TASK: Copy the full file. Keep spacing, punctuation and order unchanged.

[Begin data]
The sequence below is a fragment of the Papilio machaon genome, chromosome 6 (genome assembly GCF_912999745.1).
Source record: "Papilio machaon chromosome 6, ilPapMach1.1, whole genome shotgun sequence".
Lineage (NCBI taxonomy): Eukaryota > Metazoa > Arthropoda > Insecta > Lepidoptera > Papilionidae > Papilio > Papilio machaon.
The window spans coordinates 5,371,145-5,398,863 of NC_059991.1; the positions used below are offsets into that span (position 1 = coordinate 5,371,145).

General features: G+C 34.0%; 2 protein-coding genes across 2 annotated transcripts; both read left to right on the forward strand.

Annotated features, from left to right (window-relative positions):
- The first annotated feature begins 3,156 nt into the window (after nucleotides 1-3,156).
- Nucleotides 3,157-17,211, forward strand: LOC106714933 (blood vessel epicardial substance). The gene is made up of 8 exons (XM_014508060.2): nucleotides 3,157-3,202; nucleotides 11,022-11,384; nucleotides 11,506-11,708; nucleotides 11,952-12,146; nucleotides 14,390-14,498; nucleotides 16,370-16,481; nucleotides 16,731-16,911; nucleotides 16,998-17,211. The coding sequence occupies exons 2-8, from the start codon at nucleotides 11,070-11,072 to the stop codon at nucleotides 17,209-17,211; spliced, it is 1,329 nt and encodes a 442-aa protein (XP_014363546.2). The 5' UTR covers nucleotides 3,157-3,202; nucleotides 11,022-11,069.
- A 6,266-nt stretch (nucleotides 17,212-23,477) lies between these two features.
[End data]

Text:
The sequence below is a fragment of the Papilio machaon genome, chromosome 6 (genome assembly GCF_912999745.1).
Source record: "Papilio machaon chromosome 6, ilPapMach1.1, whole genome shotgun sequence".
Lineage (NCBI taxonomy): Eukaryota > Metazoa > Arthropoda > Insecta > Lepidoptera > Papilionidae > Papilio > Papilio machaon.
The window spans coordinates 5,371,145-5,398,863 of NC_059991.1; the positions used below are offsets into that span (position 1 = coordinate 5,371,145).

General features: G+C 34.0%; 2 protein-coding genes across 2 annotated transcripts; both read left to right on the forward strand.

Annotated features, from left to right (window-relative positions):
- The first annotated feature begins 3,156 nt into the window (after nucleotides 1-3,156).
- Nucleotides 3,157-17,211, forward strand: LOC106714933 (blood vessel epicardial substance). The gene is made up of 8 exons (XM_014508060.2): nucleotides 3,157-3,202; nucleotides 11,022-11,384; nucleotides 11,506-11,708; nucleotides 11,952-12,146; nucleotides 14,390-14,498; nucleotides 16,370-16,481; nucleotides 16,731-16,911; nucleotides 16,998-17,211. The coding sequence occupies exons 2-8, from the start codon at nucleotides 11,070-11,072 to the stop codon at nucleotides 17,209-17,211; spliced, it is 1,329 nt and encodes a 442-aa protein (XP_014363546.2). The 5' UTR covers nucleotides 3,157-3,202; nucleotides 11,022-11,069.
- A 6,266-nt stretch (nucleotides 17,212-23,477) lies between these two features.